Treadmill Rating (out of 10): 4 out of 10
Distance: 3.9 miles (round trip)
Max Elevation: 7200 feet
Elevation Gain: 500 feet
The Tokopah Falls Trail is a wonderful microcosm of the Yosemite Valley or Kings Canyon. It has a nice hike along the Marble Fork of the Kaweah River, pine forests, grassy meadows, and towering granite canyon walls on both sides. It even has a towering granite monolith called The Watchtower. Basically a mini version of both glacially carved canyons in 3.9 miles round trip.
The trail head starts at around 6700 feet and gains approximately 500 feet as the well-marked path travels along the Kaweah River through rolling hills, boulders, and beautiful meadows. We took the hike in late summer but the grass was still green in the meadows and temperatures were in the 70s. The hike to the falls is mostly uphill but the climb is gradual and not too taxing. Eventually after crossing a half dozen or so foot bridges the terrain becomes rockier and the hike gets a little steeper.
This last few hundred yards of the hike is the most challenging but when the trail ends you are treated to one of the more impressive water falls in Sequoia National Park and the granite monolith The Watchtower. A sign warns hikers not to approach the falls due to the hazards of falling or drowning.
While the falls itself was not as impressive in late summer due to low water volume it was still a wonderful scene to look at. It was also a great place to stop for lunch and rest a little before the return trip. The return trip is mostly downhill and the beautiful scenery is just as marvelous traveling back.
WHERE IS THE HIKE?
The trailhead is accessed by driving up Highway 198 to Sequoia National Park all the way to Lodgepole or taking Hwy 180 into the Park and then taking the Generals Highway to Lodgepole. Drive past the Lodgepole visitor’s center to the Lodgepole Campground. Tell the Ranger at the entrance you are going to the trailhead for Tokopah Falls. Then drive to the parking area near the nature center on the right or if there are spaces available on the left near the river.
After parking, proceed on foot to the Log Bridge that crosses the river. It is no longer made of logs but retains the name. Watch for traffic as this campground is popular especially on weekends. Cross the bridge and on your right is the beginning of the trail marked clearly with a sign.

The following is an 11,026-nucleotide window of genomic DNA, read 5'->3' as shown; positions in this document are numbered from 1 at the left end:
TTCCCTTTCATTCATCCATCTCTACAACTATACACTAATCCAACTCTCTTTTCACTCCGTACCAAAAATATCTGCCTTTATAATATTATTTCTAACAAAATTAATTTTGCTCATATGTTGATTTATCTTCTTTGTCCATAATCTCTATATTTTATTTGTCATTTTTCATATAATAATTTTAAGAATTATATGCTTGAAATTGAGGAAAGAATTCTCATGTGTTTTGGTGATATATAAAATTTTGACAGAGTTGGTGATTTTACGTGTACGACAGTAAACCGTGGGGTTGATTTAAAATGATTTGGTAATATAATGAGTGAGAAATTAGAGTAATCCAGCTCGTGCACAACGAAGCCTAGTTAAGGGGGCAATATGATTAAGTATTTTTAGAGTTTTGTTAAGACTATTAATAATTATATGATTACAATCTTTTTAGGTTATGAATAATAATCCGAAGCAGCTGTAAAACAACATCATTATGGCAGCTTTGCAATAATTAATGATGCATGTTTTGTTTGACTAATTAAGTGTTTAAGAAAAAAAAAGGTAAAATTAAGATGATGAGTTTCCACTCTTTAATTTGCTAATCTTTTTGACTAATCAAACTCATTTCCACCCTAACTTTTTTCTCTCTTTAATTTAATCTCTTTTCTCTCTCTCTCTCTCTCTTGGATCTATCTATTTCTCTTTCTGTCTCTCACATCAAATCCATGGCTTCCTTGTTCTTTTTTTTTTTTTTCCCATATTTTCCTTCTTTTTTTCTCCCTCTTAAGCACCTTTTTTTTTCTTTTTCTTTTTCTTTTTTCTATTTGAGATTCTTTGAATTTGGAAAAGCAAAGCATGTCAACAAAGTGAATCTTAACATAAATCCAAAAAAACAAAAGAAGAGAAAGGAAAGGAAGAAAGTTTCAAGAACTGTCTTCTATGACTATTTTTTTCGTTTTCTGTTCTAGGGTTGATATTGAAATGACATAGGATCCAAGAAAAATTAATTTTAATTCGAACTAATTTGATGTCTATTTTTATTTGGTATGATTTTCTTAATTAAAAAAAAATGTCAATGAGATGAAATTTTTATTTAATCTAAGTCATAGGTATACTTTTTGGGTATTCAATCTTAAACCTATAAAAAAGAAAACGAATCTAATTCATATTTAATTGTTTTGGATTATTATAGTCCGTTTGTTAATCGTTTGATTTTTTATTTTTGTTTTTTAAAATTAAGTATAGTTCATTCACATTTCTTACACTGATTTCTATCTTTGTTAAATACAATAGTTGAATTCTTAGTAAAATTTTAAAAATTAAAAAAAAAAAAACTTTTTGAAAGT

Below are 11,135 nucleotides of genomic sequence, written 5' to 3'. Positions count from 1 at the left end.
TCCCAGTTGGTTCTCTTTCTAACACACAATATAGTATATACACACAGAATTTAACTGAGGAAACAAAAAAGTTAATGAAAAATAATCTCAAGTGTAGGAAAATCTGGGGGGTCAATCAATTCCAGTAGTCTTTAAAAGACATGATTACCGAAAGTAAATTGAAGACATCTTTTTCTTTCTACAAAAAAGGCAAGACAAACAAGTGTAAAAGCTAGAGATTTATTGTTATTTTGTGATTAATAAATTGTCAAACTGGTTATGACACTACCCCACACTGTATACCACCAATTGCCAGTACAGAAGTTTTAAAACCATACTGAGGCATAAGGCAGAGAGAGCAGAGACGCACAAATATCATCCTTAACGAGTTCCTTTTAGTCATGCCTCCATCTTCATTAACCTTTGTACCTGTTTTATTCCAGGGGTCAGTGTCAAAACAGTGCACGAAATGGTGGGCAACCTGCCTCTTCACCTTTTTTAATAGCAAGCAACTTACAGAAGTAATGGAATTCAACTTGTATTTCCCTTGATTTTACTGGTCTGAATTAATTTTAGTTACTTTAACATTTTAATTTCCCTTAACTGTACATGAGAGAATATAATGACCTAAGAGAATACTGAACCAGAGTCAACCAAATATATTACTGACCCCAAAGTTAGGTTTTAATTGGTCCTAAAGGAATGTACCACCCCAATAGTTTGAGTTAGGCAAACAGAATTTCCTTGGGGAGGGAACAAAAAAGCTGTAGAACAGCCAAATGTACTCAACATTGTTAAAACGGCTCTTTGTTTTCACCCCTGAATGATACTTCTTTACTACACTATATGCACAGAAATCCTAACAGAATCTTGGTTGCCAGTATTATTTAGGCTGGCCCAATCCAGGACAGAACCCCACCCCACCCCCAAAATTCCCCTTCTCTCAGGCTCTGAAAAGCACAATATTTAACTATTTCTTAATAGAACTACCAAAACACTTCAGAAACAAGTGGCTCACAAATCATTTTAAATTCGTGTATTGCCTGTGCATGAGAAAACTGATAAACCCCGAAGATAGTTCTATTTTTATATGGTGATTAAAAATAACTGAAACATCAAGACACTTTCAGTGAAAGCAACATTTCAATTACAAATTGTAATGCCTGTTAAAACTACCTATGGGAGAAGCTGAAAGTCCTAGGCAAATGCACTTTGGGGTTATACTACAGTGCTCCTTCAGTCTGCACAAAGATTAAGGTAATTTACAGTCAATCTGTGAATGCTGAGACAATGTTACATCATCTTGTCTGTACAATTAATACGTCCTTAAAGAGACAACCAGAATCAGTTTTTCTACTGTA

HOW TECHNICAL IS THE HIKE?
This hike is not technical. Equipment requirements are minimal. Water, sunscreen, and decent shoes are the minimal requirements. Small children were hiking with their families. Terrain is very forgiving although it does get more rocky towards the end near the falls. This hike is a rating of four. Many families with small children take this hike. Our five year old walked the whole thing and only complained on occasion. After eating lunch at the falls he was ready to hit the trail again. Frequent rest breaks and lots of water should get most people through this hike. This is a good family hike or a starter hike for someone interested in getting started in hiking as a hobby.
Most of the hike elevation gain is mild until the last few hundred meters where it gets more steep and rocky. There are no restrooms or water on the trail. There are flush toilets and drinking water sources near the trail head. Use them before you begin your hike.
WHEN SHOULD I GO?
Ideal hiking days are spring to early fall. Check weather forecasts before traveling to avoid problems. Weather can vary from the 90s in summer to snow in early spring and late fall. Expect heavy snow in winter. Vehicles may be required to use snow chains during colder times of the year. Optimum viewing for the falls is late spring to early summer. The trail is not very crowded even when the campground at the trailhead is full. We went on Labor Day Weekend and only saw a few other groups on the trail.
I come to Sequoia and Kings Canyon to avoid the crowds of Yosemite and while other areas of the park had lots of people the crowds were not on this trail during the holiday. Traffic was also not too bad. The National Park charges at the time of this posting were $20 per car load or $10 per person. An annual pass to both Kings Canyon and Sequoia National Park for your entire vehicle is only $30. This is a significant savings over the standard National Park annual fee and pays for itself on your group’s second trip to either park. I highly recommend it.
To prepare for this hike a basic fitness level is all that is required. If you can walk a couple miles you should have no problems. Hikes are always more enjoyable the more fit you are. Check the weather, wear good shoes, and bring water. The more comfortable you are, the more enjoyable you will find any hike. Those at lower fitness levels can easily complete this hike by taking breaks along the trail.
Gear suggestions include good hiking boots or comfortable shoes, rain poncho, sun screen, insect repellent, snacks, water, and don’t forget your camera for some great pictures. Bring extra water for small children. I have found that a good slug of water when they get worn down can give them renewed energy. A good day pack to carry it all in is also a plus. There are no restrooms on the trail so take some TP and a trowel or shovel if you think you may have to go on the trail.